Incidence and Efficacy of Stent Placement in Leak Management After Bariatric Surgery: An MBSAQIP Analysis

Ann Surg. 2020 Jan;271(1):134-139. doi: 10.1097/SLA.0000000000003023.


Objective: The aim of this study was to evaluate the rates of use and efficacy of stent placement for postoperative leak following bariatric surgery.

Summary of background data: Endoscopically placed stents can successfully treat anastomotic and staple line leaks after bariatric surgery. However, the extent to which stents are used in the management of bariatric complications and rates of reoperation remain unknown.

Methods: Data from the Metabolic and Bariatric Surgery Accreditation and Quality Improvement Program participant use files were analyzed for patients who experienced anastomotic or staple line leaks after bariatric surgery, and then evaluated for use of an endoscopically placed stent. Patient and procedure-level data were compared between those who underwent stent placement versus those who required reoperation. Multivariable logistic regression was used to compare outcomes between groups.

Results: A total of 354,865 bariatric cases were captured in 2015 to 2016. One thousand one hundred thirty patients (0.3%) required intervention for a leak, of whom 275 (24%) were treated with an endoscopically placed stent. One hundred seven (39%) of the patients who received stents required reoperation as part of their care pathway. Patient characteristics were statistically similar when comparing leaks managed with stents to those treated with reoperation alone. Those treated with stents, however, had a higher likelihood of readmission (odds ratio 2.59, 95% confidence interval -1.59 to 4.20).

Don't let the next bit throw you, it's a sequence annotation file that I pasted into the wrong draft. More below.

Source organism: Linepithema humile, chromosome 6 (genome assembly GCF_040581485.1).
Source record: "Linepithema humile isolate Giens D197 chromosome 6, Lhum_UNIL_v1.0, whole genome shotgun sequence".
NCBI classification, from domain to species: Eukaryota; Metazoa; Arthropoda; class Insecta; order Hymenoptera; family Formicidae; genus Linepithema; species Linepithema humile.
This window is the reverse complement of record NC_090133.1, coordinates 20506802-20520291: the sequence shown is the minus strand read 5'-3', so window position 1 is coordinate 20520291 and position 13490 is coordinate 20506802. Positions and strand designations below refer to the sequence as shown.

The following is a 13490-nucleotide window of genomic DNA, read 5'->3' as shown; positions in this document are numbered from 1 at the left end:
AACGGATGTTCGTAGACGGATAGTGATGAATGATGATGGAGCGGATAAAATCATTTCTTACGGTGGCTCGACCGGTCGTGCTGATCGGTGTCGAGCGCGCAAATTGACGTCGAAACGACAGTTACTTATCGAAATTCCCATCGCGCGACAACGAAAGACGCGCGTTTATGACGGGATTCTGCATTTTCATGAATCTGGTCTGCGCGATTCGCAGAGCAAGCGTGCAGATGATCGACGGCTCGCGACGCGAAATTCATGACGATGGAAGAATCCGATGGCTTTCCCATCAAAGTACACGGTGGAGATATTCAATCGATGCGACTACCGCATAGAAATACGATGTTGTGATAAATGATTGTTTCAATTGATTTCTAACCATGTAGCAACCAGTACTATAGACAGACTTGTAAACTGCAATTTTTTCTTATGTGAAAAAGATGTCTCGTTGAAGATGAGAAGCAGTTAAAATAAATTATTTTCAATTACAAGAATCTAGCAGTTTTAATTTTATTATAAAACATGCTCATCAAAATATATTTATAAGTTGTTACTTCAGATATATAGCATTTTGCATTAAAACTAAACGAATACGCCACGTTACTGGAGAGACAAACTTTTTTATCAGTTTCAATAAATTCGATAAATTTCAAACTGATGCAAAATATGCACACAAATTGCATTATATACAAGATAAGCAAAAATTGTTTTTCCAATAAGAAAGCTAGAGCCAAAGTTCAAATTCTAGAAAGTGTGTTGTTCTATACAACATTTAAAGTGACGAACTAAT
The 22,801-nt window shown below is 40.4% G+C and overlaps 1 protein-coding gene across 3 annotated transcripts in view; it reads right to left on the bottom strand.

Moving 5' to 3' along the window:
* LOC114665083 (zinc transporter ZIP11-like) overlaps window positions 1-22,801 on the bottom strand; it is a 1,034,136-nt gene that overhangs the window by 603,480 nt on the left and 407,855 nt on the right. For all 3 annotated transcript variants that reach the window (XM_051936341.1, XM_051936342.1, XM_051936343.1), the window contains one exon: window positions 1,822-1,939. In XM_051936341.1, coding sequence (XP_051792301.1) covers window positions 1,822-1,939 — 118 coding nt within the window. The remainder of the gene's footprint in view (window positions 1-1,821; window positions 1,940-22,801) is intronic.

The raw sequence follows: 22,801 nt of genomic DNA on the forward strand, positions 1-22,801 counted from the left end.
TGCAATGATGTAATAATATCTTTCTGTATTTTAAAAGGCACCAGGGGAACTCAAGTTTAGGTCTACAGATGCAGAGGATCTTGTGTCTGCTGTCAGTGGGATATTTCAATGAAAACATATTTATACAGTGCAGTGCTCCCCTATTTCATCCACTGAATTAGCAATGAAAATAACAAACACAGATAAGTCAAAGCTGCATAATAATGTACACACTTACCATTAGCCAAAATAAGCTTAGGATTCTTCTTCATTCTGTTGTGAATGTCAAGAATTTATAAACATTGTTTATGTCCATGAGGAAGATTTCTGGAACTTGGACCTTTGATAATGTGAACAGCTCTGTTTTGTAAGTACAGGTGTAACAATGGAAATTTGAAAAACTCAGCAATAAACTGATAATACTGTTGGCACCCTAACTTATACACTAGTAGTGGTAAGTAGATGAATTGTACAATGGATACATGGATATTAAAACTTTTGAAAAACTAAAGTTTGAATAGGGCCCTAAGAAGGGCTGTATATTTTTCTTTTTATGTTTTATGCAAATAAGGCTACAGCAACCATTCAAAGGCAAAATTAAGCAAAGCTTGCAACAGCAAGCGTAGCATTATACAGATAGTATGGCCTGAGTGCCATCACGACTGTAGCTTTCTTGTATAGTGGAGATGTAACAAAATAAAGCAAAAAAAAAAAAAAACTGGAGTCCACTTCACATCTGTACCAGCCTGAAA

Conclusion: Placement of stents for management of leaks after bariatric surgery is common throughout the United States. The use of stents can be effective; however, it does not prevent reoperation and is associated with an increased likelihood of readmission. Both technique and resource utilization should be considered when choosing a management pathway for leaks.

Publication types

  • Comparative Study
  • Multicenter Study
  • Research Support, N.I.H., Extramural
  • Research Support, U.S. Gov't, P.H.S.

MeSH terms

  • Anastomotic Leak / epidemiology*
  • Anastomotic Leak / surgery
  • Bariatric Surgery / adverse effects*
  • Canada / epidemiology
  • Endoscopy, Digestive System / methods*
  • Female
  • Follow-Up Studies
  • Humans
  • Incidence
  • Male
  • Middle Aged
  • Obesity / surgery
  • Reoperation
  • Retrospective Studies
  • Stents*
  • Treatment Outcome
  • United States / epidemiology